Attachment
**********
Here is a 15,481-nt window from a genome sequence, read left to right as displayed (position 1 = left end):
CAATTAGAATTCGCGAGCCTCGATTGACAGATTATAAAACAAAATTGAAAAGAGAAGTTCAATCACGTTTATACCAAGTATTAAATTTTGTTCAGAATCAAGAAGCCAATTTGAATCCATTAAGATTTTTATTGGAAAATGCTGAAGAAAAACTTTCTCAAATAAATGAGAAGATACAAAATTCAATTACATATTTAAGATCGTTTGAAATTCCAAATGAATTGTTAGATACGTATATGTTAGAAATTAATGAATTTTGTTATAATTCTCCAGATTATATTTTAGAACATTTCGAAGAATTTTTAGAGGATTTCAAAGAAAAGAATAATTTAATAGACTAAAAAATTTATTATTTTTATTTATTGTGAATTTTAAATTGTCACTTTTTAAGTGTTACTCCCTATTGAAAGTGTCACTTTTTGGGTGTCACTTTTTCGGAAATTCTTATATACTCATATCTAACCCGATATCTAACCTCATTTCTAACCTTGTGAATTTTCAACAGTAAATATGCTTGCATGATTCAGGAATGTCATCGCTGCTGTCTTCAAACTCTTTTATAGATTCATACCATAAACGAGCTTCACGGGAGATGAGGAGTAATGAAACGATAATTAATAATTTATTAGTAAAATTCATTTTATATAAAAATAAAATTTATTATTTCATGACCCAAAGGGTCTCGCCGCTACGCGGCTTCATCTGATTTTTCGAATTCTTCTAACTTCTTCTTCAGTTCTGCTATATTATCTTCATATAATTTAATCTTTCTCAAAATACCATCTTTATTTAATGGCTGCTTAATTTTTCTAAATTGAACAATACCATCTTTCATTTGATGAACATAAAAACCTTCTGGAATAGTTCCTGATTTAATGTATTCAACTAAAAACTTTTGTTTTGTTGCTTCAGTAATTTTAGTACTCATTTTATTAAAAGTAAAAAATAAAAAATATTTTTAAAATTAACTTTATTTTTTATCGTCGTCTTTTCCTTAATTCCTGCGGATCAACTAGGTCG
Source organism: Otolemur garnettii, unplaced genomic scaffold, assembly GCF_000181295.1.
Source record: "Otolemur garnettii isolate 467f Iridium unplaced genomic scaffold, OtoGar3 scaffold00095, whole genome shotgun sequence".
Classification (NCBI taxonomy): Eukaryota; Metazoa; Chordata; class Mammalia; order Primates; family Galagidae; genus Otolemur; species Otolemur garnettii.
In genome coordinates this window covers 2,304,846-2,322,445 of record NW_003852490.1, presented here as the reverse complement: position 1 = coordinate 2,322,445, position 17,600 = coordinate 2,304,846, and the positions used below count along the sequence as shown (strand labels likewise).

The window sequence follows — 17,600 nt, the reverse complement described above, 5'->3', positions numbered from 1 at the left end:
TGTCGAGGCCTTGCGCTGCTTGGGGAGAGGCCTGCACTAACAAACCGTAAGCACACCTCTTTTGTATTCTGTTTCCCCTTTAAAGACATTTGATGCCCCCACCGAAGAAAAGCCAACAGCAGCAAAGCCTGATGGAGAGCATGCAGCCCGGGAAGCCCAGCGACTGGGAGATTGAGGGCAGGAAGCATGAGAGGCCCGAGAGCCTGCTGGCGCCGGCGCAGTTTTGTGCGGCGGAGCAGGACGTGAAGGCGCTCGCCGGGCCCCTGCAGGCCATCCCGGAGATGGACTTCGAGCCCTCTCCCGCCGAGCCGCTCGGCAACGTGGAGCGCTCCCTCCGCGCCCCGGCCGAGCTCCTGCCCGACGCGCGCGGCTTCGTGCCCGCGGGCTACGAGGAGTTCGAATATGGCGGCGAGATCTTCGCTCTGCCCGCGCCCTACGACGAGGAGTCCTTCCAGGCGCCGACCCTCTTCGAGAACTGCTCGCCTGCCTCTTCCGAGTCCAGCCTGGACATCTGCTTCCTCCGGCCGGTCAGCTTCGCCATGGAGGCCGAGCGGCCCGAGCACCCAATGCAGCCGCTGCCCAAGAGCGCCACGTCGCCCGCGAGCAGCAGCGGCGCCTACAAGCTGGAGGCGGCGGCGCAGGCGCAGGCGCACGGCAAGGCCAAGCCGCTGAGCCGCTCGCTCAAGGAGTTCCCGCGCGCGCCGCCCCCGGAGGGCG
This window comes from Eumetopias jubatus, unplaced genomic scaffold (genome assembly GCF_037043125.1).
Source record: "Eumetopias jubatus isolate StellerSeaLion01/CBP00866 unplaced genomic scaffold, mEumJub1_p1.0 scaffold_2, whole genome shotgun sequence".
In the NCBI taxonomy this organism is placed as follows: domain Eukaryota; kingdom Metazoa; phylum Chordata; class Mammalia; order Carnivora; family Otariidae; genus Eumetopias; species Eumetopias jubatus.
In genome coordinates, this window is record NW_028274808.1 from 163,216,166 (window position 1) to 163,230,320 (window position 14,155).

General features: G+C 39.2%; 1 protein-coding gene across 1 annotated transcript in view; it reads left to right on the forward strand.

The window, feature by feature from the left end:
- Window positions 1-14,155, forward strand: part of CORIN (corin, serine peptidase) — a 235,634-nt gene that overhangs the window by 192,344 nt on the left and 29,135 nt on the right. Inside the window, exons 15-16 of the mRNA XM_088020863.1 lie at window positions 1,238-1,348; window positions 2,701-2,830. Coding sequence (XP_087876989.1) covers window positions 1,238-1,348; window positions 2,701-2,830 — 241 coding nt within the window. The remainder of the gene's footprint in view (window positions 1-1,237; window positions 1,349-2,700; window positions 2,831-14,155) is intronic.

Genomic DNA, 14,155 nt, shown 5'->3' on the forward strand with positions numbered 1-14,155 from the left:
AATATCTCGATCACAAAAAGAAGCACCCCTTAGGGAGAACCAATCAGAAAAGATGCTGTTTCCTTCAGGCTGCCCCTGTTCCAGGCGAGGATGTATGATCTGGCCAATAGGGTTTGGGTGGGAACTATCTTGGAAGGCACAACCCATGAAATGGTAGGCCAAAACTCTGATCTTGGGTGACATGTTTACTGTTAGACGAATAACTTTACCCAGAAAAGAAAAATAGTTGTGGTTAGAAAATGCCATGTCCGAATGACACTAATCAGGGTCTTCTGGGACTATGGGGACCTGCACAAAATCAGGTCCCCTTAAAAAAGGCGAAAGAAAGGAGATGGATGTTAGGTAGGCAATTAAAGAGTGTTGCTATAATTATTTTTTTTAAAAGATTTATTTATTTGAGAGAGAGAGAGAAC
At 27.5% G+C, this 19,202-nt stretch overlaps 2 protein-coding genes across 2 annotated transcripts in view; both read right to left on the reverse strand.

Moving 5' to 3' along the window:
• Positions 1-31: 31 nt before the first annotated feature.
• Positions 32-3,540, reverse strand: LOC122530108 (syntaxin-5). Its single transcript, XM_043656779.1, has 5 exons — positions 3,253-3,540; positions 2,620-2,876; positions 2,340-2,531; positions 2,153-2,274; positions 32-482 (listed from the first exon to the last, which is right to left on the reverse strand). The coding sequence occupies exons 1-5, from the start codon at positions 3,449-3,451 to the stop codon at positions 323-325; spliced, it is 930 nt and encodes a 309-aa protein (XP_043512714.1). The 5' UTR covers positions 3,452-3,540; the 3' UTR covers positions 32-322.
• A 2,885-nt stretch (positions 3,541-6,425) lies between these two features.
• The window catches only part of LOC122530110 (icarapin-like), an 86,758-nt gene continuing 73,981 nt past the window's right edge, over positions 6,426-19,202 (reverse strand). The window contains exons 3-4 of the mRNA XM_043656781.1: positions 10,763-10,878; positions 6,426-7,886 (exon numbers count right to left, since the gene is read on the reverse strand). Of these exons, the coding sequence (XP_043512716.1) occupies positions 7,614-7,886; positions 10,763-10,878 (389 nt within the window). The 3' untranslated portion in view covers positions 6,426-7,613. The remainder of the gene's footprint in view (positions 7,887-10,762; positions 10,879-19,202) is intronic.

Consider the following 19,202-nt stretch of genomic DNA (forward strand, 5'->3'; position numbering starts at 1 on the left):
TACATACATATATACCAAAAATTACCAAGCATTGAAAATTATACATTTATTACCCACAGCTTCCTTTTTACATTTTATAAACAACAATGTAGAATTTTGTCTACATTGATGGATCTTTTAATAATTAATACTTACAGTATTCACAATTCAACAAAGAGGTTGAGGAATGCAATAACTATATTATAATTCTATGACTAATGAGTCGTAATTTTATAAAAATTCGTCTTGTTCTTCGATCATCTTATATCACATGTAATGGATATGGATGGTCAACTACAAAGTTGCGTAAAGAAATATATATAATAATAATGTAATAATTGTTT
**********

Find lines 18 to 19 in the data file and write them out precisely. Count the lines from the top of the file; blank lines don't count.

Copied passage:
At 27.5% G+C, this 19,202-nt stretch overlaps 2 protein-coding genes across 2 annotated transcripts in view; both read right to left on the reverse strand.

Moving 5' to 3' along the window: